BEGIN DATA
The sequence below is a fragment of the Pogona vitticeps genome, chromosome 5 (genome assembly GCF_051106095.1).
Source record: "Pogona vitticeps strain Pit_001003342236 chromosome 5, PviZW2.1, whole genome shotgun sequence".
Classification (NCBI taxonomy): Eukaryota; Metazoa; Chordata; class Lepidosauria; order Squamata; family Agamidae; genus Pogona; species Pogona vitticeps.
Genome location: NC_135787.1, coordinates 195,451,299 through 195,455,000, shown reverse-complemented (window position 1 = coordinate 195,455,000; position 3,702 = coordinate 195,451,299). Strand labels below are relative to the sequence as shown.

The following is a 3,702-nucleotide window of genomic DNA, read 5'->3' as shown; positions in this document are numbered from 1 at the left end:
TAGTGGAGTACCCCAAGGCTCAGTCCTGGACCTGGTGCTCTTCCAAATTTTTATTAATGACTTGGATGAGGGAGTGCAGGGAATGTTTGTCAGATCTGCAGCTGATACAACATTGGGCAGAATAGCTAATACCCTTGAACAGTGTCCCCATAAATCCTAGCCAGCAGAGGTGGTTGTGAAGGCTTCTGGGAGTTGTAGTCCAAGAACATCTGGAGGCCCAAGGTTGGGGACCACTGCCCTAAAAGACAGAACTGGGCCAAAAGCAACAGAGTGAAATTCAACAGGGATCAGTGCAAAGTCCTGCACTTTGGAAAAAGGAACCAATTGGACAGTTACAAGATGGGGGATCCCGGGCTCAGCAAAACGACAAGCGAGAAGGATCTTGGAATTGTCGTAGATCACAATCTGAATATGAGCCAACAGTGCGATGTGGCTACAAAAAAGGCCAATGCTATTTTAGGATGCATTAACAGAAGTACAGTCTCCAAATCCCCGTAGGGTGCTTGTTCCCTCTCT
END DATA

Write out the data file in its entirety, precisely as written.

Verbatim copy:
The sequence below is a fragment of the Pogona vitticeps genome, chromosome 5 (genome assembly GCF_051106095.1).
Source record: "Pogona vitticeps strain Pit_001003342236 chromosome 5, PviZW2.1, whole genome shotgun sequence".
Classification (NCBI taxonomy): Eukaryota; Metazoa; Chordata; class Lepidosauria; order Squamata; family Agamidae; genus Pogona; species Pogona vitticeps.
Genome location: NC_135787.1, coordinates 195,451,299 through 195,455,000, shown reverse-complemented (window position 1 = coordinate 195,455,000; position 3,702 = coordinate 195,451,299). Strand labels below are relative to the sequence as shown.

The following is a 3,702-nucleotide window of genomic DNA, read 5'->3' as shown; positions in this document are numbered from 1 at the left end:
TAGTGGAGTACCCCAAGGCTCAGTCCTGGACCTGGTGCTCTTCCAAATTTTTATTAATGACTTGGATGAGGGAGTGCAGGGAATGTTTGTCAGATCTGCAGCTGATACAACATTGGGCAGAATAGCTAATACCCTTGAACAGTGTCCCCATAAATCCTAGCCAGCAGAGGTGGTTGTGAAGGCTTCTGGGAGTTGTAGTCCAAGAACATCTGGAGGCCCAAGGTTGGGGACCACTGCCCTAAAAGACAGAACTGGGCCAAAAGCAACAGAGTGAAATTCAACAGGGATCAGTGCAAAGTCCTGCACTTTGGAAAAAGGAACCAATTGGACAGTTACAAGATGGGGGATCCCGGGCTCAGCAAAACGACAAGCGAGAAGGATCTTGGAATTGTCGTAGATCACAATCTGAATATGAGCCAACAGTGCGATGTGGCTACAAAAAAGGCCAATGCTATTTTAGGATGCATTAACAGAAGTACAGTCTCCAAATCCCCGTAGGGTGCTTGTTCCCTCTCT